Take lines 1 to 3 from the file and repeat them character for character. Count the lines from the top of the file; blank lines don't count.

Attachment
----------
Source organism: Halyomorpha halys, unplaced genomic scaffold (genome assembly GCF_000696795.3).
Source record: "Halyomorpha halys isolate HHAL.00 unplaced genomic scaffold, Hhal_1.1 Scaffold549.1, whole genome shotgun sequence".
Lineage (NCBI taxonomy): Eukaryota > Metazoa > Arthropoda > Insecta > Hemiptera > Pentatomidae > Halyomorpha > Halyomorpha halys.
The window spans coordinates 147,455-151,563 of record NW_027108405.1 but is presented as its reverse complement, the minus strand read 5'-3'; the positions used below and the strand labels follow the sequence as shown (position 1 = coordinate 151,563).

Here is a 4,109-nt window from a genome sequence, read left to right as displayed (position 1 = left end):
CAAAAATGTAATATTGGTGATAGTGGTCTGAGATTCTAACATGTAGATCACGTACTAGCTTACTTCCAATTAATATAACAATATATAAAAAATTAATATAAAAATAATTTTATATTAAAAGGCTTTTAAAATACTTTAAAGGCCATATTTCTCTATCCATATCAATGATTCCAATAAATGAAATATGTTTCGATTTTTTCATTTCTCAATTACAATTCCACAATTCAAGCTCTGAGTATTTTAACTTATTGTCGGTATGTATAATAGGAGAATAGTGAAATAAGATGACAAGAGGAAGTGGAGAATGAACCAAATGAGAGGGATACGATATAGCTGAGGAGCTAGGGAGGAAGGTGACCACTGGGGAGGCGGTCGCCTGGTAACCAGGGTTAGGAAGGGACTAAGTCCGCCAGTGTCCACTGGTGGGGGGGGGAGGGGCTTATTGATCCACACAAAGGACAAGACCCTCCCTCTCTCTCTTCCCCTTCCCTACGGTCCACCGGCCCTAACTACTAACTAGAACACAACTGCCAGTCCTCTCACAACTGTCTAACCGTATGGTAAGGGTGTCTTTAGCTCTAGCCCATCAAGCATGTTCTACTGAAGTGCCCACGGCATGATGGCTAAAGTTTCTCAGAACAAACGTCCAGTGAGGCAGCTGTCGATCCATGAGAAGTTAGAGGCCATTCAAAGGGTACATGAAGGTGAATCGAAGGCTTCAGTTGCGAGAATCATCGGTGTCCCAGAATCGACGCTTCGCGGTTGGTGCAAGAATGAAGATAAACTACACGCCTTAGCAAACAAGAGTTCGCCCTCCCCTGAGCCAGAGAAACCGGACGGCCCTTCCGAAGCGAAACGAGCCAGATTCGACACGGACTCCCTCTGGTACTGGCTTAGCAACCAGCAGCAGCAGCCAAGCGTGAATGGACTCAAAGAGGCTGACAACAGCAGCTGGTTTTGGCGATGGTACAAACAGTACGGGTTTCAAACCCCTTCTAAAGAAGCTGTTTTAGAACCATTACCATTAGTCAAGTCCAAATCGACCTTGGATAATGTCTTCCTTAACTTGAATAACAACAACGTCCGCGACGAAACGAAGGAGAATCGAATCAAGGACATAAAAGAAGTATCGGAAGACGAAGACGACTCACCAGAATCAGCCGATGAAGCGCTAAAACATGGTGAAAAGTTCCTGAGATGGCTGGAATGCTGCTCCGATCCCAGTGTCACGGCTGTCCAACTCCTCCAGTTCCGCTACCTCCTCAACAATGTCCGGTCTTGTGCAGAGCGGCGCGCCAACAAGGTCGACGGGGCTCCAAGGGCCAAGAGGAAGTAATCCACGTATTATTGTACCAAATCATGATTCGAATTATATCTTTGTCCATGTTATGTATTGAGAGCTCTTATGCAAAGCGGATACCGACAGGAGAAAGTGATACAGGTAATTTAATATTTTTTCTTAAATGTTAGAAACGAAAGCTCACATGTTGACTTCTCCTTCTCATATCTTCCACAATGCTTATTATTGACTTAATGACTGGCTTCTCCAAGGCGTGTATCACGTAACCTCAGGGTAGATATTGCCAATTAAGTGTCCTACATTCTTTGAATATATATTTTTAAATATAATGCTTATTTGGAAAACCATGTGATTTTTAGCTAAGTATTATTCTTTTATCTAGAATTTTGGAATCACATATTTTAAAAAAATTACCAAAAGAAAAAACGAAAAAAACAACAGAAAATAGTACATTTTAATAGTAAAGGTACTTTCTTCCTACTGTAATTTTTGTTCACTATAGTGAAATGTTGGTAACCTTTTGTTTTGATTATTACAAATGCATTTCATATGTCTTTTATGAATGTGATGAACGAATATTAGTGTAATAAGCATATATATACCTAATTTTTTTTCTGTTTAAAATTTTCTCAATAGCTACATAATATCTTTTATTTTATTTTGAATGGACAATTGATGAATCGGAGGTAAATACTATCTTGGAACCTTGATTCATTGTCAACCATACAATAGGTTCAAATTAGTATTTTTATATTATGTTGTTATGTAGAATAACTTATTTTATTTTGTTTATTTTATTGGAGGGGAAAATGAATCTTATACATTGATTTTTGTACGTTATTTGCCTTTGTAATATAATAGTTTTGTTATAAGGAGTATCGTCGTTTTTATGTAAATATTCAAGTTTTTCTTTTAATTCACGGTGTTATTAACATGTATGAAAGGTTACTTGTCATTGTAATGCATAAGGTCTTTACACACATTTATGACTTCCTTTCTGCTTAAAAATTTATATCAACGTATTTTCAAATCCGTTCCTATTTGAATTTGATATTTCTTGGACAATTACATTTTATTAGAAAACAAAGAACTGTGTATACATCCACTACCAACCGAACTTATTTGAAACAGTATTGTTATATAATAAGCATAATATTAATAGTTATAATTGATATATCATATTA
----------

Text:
Source organism: Halyomorpha halys, unplaced genomic scaffold (genome assembly GCF_000696795.3).
Source record: "Halyomorpha halys isolate HHAL.00 unplaced genomic scaffold, Hhal_1.1 Scaffold549.1, whole genome shotgun sequence".
Lineage (NCBI taxonomy): Eukaryota > Metazoa > Arthropoda > Insecta > Hemiptera > Pentatomidae > Halyomorpha > Halyomorpha halys.